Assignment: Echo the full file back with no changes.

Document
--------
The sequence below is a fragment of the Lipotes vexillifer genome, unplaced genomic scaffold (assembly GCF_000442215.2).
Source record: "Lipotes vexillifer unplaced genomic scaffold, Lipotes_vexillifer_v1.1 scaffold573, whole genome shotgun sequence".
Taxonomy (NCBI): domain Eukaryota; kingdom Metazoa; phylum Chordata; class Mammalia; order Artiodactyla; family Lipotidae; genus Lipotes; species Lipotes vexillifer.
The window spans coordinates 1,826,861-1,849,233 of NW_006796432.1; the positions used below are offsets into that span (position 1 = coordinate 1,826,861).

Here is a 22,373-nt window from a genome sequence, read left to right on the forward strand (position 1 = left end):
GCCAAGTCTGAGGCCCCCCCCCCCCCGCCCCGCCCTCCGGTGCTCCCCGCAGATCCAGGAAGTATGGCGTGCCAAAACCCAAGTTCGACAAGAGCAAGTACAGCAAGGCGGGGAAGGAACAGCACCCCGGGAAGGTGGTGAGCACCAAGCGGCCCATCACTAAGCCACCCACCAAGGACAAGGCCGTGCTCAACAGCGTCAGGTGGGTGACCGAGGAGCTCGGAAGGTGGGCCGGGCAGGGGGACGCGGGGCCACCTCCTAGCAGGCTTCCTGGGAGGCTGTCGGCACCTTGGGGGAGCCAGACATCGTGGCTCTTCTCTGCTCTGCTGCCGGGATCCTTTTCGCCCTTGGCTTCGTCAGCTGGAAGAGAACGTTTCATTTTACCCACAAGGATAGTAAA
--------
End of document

The sequence below is a fragment of the Lipotes vexillifer genome, unplaced genomic scaffold (assembly GCF_000442215.2).
Source record: "Lipotes vexillifer unplaced genomic scaffold, Lipotes_vexillifer_v1.1 scaffold573, whole genome shotgun sequence".
Taxonomy (NCBI): domain Eukaryota; kingdom Metazoa; phylum Chordata; class Mammalia; order Artiodactyla; family Lipotidae; genus Lipotes; species Lipotes vexillifer.
The window spans coordinates 1,826,861-1,849,233 of NW_006796432.1; the positions used below are offsets into that span (position 1 = coordinate 1,826,861).

Here is a 22,373-nt window from a genome sequence, read left to right on the forward strand (position 1 = left end):
GCCAAGTCTGAGGCCCCCCCCCCCCCGCCCCGCCCTCCGGTGCTCCCCGCAGATCCAGGAAGTATGGCGTGCCAAAACCCAAGTTCGACAAGAGCAAGTACAGCAAGGCGGGGAAGGAACAGCACCCCGGGAAGGTGGTGAGCACCAAGCGGCCCATCACTAAGCCACCCACCAAGGACAAGGCCGTGCTCAACAGCGTCAGGTGGGTGACCGAGGAGCTCGGAAGGTGGGCCGGGCAGGGGGACGCGGGGCCACCTCCTAGCAGGCTTCCTGGGAGGCTGTCGGCACCTTGGGGGAGCCAGACATCGTGGCTCTTCTCTGCTCTGCTGCCGGGATCCTTTTCGCCCTTGGCTTCGTCAGCTGGAAGAGAACGTTTCATTTTACCCACAAGGATAGTAAA